Boris bikes in Greenwich – a great big money-spinner?

Cutty Sark Gardens, 22 June 2013

I was wandering around Greenwich town centre on Saturday evening, taking a look at the GDIF attractions, when a couple approached me. They’d just tied their bikes to the new racks at Cutty Sark Gardens – I was unlocking mine – and they asked me if I’d take their picture, which I did.

Nothing unusual in that, but one of them was riding a Barclays Cycle Hire bike. She’d clearly walked it through the Greenwich Foot Tunnel (and hopefully didn’t have to lug it up the stairs) and opted to lock it up south of the river, where there are no docking stations. Hiring the bike must have cost her a fair bit – particularly when there are docking stations available to use near Island Gardens.

And half-an-hour earlier in Greenwich Park, checking out the Audible Forces installation at the top of the hill, there were two Boris bikes, left on the grass while their riders checked out things which made noises with wind. Those hire fees must have been clocking up nicely too – especially as the bikes must have almost certainly been walked up the hill (I can’t imagine trying to pedal one of those things up The Avenue).

In the 16 months since the cycle hire scheme was extended to cover the borough of Tower Hamlets, the blue bikes have become a common sight in Greenwich. Yet there after no docking stations south of the river beyond Tower Bridge, and no plans to extend the scheme south-east any time soon. Even if you were to leave Greenwich via the cable car, you’d face a roundabout journey north of the river to reach the system’s most easterly docking station, at East India DLR station.

Trafalgar Road, April 2013

This isn’t what the scheme was designed for – public cycle hire schemes are meant for short trips where you drop off your bike at each place you visit. The pricing reflects this, as do the sturdy, cumbersome bikes themselves. But what seems to be happening here is that people are taking the bikes from stations north of the Thames, and taking them for extended periods of time to explore south-east London. I’ve seen them pedalled down Trafalgar Road, ridden into Deptford, and taken as far out as the Thames Barrier.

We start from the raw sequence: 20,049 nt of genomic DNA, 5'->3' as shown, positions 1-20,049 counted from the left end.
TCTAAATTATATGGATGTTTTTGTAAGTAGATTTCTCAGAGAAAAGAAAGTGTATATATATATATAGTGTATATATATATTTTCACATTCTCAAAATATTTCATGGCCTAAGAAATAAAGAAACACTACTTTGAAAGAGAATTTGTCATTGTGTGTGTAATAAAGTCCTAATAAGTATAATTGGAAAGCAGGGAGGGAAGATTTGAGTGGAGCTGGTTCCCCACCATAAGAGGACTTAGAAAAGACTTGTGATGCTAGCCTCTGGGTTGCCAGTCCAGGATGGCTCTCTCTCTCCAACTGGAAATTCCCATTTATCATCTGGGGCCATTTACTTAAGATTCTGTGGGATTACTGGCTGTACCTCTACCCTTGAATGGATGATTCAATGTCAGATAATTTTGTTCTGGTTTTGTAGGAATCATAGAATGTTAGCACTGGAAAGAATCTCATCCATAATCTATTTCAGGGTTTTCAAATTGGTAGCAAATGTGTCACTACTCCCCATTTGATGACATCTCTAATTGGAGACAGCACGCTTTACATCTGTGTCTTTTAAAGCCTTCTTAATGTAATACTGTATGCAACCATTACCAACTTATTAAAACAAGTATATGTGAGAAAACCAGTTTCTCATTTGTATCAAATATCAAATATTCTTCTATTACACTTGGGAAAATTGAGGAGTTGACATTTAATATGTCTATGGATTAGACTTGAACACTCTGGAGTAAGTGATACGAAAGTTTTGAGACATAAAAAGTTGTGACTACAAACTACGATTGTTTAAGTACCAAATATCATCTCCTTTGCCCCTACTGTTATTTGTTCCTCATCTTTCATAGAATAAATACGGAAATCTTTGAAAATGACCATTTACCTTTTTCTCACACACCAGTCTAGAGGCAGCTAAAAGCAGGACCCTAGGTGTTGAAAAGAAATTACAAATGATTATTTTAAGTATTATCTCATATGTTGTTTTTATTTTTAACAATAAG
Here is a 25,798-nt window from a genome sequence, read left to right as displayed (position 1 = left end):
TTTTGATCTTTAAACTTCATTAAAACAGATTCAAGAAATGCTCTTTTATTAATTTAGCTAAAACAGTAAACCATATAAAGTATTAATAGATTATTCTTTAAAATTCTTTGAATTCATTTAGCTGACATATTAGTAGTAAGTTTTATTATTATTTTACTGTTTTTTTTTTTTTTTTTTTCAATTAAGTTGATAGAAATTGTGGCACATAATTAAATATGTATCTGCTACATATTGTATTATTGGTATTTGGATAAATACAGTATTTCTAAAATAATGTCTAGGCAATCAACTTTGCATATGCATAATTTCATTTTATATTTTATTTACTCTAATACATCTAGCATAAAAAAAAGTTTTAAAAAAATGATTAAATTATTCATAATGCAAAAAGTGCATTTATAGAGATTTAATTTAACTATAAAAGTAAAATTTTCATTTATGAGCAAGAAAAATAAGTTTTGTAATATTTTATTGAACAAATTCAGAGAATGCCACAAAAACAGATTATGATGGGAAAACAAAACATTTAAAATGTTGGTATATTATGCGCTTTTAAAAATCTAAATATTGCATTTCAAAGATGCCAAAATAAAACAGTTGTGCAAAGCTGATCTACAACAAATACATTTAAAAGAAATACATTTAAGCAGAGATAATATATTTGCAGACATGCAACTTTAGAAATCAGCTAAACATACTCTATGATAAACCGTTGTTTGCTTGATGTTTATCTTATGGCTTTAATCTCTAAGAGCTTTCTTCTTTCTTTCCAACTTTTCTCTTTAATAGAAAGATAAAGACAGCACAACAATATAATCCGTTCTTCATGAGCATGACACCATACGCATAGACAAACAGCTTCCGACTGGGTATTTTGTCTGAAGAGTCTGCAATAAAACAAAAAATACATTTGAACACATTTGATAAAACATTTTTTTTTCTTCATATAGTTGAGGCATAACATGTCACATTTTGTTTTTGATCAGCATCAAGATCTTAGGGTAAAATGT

All of which must be costing their users a fortune. Three hours and one minute with a Boris bike will set you back £35 (plus a £2 access charge) – yet Flightcentre in east Greenwich will let you have a bike for a whole weekend for that sum, and one that doesn’t feel like riding a tank.

With such sums helping offset Barclays Cycle Hire’s leaky finances, it’s no wonder there are no plans for docking stations to appear in Greenwich any time soon. Boris Johnson’s Vision 2020 map appears to show an extension heading towards Charlton, Blackheath and Lewisham, but carries the disclaimer that it is merely “indicative and is an example of the area that the network might extend to in the future”.

In any case, despite the mayor’s appeals to the public to badger Barclays to extend its sponsorship to expand the scheme, it’s been boroughs that have been footing the bill, at up to £2 million a time. I can’t see Greenwich Council going for that – and it’d be hard not to blame them. Even installing just one or two docking stations would end up being a logistical pain to manage – the scheme would have to be properly extended through Bermondsey, Rotherhithe and Deptford (and be funded by Southwark and Lewisham councils too).

If you’ve a few quid to invest, perhaps setting up a cycle hire place over at Island Gardens, promising to undercut the Boris bikes, might do people a favour and turn a profit. But for now, with people playing small fortunes to ride to Greenwich and beyond on bikes they can’t dock, the current head-scratching situation remains. Maybe they just have more money than sense.